Springtime in the Northwest means melting snow in the mountains, streams rushing with cold, clear water and showery days warmed by the occasional sun break. Trees sprout new leaves, flowers appear and the days grow noticeably longer. For families with children of any age, it's a time to reconnect with nature, to truly appreciate the beauty of the region we call home.
If you want to learn more about the area's past and experience what it was like to live on a 19th-century farm, schedule a day to visit both Hovander Homestead Park and Pioneer Park in Ferndale, and the Lynden Pioneer Museum.
Hovander Homestead Park is a 350-acre county park on the banks of the Nooksack River. The two-story house was built of Douglas fir and Western red cedar, featuring Scandinavian design elements and furnished with original pieces from Sweden. Otis Hovander, the family's last son, lived in the house until 1969. It's open to the general public from 12:30 p.m.-4:30 p.m. Thursday through Sunday from Memorial Day to Labor Day. For private and educational tours at other times, contact 360-384-3444 on go online to www.co.whatcom.wa.us/parks.
The 60-foot-high barn, one of the largest wooden barns in Whatcom County, was finished in 1911. Inside the barn is a milking parlor display, along with a collection of antique farm implements.
Farm animals such as cows, draft horses, sheep, goats, pigs, rabbits, chickens, turkey, ducks and geese are at the park from May through October.
Other activities include two new playgrounds -- one for tots and one for children ages 5-12 -- restrooms, a covered picnic area and more than two miles of riverside trail.
To reach Hovander Homestead Park, take Interstate 5 Exit 262 and head west into town on Main Street, turning south on Hovander Road near the railroad trestle and south again on Neilsen Road.
Pioneer Park features eleven log cabins, built by 19th century pioneers that were moved from various points around Whatcom County to a shady grove along the Nooksack River on the edge of downtown. They have been restored and filled with period funishings and grouped into a collection that resembles a pioneer village.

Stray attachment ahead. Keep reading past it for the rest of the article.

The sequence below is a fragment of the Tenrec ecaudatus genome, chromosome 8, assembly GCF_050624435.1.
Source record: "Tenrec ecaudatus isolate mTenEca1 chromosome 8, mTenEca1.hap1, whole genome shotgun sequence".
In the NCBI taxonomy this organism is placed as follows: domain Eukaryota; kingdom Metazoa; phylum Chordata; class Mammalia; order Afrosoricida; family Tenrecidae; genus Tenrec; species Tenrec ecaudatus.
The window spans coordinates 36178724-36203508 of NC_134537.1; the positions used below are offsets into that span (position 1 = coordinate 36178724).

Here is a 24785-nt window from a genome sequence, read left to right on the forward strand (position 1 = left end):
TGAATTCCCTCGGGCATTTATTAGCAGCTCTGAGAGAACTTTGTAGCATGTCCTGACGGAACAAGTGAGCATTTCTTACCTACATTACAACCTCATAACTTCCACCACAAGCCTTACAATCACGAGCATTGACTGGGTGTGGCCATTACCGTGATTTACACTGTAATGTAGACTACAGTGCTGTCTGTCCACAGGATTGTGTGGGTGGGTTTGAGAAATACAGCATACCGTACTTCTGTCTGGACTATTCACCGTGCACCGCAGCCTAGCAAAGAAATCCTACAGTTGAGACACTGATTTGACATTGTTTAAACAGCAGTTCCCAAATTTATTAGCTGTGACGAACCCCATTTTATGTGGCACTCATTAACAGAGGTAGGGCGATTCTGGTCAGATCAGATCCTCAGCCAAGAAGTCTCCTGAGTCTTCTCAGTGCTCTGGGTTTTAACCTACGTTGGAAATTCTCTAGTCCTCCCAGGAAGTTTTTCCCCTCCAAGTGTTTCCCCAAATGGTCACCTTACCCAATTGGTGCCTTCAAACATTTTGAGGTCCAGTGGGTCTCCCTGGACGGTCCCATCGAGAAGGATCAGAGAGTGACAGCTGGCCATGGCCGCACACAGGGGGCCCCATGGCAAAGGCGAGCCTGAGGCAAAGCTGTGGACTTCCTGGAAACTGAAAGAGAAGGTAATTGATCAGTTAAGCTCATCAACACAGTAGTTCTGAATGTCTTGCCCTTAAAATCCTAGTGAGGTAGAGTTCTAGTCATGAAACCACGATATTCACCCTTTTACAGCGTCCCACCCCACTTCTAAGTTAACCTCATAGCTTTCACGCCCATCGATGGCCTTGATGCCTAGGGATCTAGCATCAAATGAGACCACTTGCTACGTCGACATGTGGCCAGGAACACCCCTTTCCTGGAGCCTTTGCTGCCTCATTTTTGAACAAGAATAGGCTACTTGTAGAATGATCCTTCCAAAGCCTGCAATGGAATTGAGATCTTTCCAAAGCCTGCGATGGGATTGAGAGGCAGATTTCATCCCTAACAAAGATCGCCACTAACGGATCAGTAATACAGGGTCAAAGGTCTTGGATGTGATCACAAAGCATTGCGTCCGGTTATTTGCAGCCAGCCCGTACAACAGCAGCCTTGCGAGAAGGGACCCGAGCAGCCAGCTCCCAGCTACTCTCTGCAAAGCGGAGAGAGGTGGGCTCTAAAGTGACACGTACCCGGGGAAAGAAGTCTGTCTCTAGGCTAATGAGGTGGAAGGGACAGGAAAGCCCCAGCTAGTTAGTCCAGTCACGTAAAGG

Each building emphasizes a different aspect of pioneer life. The Granary teaches about logging and land clearing, planting, harvesting and grinding grain. The Shields House shows how pioneers made candles. The Jenni House features chores that were expected of pioneer children, including making bread, washing clothes, cleaning house, sawing wood, gathering eggs and planting a garden.
In addition, there's a church, a general store, a one-room schoolhouse and a post office, plus a building that houses a collection of military equipment dating to World War I.
City of Ferndale employs tour guides in period costume for the Pioneer Park cabins each year from 11:30 a.m. to 4:30 p.m. daily except Mondays from May 15 through Sept. 15. Guided tours, which allow admission to the cabins, are $5 for adults, $3 for children ages 6-12, and free for under 6. Tickets are available at the Parker House cabin. People may stroll through the park and examine the exterior of the cabins for free. Call the Ferndale Heritage Society 360-384-6461 to schedule special group tours.
Pioneer Park is at the south end of Second Avenue in Ferndale. Take Interstate 5 exit No. 262 and head west into town on Main Street, turning south on Second Avenue.
Lynden Pioneer Museum features a diverse collection of historical artifacts, but its centerpiece is a 1900s-era Main Street exhibit of stores and offices arranged into life-size dioramas.
Among the shops on Main Street are a general store; volunteer fire department; newspaper office with printing press; sporting goods retailer with vintage rifles and fishing tackle; barbershop; clock shop; milliner; hotel and a drug store. There's an old diner and a pioneer homestead, all featuring furniture and other items typical to the era.
Downstairs is a collection of more than 60 vintage buggies, automobiles, bicycles and tractors - including an antique threshing machine and a 1929 REO Speedwagon fire engine. There's also a display of military memorabilia, with a focus on World War II.
Regular admission to the Lynden Pioneer Museum is $7 for adults; $4 for seniors and students; free for children 6 and younger. Normal hours are 10 a.m. to 4 p.m. Monday through Saturday. It's located at 217 Front St. near Third Street in downtown Lynden
For more information, call 360-354-3675 or go online to lyndenpioneermuseum.org.
Suggest your ideas for family-friendly events or day trips to Robert Mittendorf at 360-756-2805 or email@example.com. Read more Bellingham Families news online at BellinghamFamilies.com or on Facebook at Bellingham Families.